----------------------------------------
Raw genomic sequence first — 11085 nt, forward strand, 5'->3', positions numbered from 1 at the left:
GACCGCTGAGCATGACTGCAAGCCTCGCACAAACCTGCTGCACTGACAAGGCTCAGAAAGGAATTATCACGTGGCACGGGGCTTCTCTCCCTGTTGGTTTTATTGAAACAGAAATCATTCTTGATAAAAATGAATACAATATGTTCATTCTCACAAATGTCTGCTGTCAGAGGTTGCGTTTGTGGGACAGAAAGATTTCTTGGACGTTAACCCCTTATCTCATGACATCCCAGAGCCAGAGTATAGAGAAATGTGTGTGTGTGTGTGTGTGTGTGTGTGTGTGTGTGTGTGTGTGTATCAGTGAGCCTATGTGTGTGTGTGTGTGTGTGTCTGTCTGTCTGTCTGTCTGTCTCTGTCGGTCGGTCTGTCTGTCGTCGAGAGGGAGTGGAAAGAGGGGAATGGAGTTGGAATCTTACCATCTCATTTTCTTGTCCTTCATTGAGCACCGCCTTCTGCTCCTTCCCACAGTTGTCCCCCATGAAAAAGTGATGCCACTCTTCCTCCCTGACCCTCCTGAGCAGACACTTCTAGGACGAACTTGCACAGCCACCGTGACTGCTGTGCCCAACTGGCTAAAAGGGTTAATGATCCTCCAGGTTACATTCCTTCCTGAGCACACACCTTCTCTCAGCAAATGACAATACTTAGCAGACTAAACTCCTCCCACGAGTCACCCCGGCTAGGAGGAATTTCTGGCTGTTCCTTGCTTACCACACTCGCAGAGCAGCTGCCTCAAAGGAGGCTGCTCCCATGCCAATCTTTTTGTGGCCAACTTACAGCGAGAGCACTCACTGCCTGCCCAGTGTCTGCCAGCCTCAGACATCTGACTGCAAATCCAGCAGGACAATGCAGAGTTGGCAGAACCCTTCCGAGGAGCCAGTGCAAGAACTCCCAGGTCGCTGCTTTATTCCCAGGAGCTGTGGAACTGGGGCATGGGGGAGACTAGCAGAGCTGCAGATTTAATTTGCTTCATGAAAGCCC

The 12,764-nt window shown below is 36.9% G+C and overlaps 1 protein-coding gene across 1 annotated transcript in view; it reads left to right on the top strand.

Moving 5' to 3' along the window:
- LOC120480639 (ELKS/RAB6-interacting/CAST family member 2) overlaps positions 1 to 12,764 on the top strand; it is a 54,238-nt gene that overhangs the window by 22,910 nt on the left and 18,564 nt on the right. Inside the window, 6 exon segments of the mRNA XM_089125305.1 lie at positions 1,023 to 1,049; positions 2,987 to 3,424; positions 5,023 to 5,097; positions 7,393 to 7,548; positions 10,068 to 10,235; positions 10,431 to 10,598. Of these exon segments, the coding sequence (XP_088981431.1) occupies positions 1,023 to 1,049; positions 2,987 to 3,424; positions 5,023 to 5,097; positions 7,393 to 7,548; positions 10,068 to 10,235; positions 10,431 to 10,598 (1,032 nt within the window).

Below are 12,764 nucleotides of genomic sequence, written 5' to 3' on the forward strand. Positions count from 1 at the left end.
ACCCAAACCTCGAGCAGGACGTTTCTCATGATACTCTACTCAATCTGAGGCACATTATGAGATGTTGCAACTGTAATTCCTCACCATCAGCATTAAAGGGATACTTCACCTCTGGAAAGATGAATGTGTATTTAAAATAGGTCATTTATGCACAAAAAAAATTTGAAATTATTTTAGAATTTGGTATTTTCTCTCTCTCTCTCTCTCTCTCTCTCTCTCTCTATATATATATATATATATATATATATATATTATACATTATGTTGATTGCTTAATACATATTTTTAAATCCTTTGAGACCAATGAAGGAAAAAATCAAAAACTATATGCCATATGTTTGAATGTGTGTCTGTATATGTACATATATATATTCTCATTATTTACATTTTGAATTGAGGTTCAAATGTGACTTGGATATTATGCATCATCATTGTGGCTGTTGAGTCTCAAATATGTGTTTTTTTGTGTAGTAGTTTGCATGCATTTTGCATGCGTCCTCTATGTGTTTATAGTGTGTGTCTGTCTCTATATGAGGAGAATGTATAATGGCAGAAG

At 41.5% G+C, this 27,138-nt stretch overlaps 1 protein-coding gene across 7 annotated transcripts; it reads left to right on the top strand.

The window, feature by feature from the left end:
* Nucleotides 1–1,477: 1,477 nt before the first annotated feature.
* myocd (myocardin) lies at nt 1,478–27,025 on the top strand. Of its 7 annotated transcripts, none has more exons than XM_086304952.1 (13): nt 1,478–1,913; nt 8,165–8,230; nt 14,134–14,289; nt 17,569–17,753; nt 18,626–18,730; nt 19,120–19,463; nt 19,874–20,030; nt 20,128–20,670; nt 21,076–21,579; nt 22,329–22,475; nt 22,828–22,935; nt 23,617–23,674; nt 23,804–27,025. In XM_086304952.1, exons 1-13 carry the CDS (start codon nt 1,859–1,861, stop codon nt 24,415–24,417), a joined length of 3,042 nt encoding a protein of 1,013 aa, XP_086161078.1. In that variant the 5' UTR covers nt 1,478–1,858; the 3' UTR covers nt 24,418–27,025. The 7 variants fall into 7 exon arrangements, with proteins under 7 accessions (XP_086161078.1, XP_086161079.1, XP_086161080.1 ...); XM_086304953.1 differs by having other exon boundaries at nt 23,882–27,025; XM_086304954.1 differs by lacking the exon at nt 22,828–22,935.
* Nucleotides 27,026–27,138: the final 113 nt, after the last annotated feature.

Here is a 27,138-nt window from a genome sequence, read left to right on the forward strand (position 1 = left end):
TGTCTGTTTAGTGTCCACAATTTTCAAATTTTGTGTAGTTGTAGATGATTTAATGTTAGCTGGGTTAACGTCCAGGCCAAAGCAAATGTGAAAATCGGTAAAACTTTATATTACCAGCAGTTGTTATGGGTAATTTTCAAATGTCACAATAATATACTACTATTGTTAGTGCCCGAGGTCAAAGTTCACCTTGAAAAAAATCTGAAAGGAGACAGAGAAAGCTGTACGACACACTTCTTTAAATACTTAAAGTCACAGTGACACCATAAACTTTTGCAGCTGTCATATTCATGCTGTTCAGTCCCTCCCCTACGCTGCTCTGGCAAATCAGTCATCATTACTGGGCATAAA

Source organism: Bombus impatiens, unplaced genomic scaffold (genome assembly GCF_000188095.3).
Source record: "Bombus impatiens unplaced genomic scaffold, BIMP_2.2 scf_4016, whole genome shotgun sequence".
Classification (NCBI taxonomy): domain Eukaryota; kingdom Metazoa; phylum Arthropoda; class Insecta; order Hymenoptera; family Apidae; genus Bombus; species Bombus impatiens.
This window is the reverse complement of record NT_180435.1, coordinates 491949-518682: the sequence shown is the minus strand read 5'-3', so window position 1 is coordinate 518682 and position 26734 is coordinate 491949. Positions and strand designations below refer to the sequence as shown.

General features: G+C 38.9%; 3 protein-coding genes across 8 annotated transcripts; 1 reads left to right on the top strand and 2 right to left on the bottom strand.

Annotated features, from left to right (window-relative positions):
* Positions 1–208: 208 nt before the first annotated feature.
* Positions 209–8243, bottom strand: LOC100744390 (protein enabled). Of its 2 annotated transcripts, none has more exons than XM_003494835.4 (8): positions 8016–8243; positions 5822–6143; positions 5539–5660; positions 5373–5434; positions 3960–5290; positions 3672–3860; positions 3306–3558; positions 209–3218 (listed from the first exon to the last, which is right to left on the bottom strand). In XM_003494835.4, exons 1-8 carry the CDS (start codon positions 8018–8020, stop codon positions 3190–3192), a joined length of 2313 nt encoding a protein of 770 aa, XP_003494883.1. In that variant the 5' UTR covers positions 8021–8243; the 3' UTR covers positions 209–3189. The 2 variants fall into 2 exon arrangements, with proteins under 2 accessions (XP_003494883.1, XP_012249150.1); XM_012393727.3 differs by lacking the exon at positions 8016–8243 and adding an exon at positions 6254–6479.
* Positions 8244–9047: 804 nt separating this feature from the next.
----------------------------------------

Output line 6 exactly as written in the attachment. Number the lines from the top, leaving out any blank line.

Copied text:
Below are 12,764 nucleotides of genomic sequence, written 5' to 3' on the forward strand. Positions count from 1 at the left end.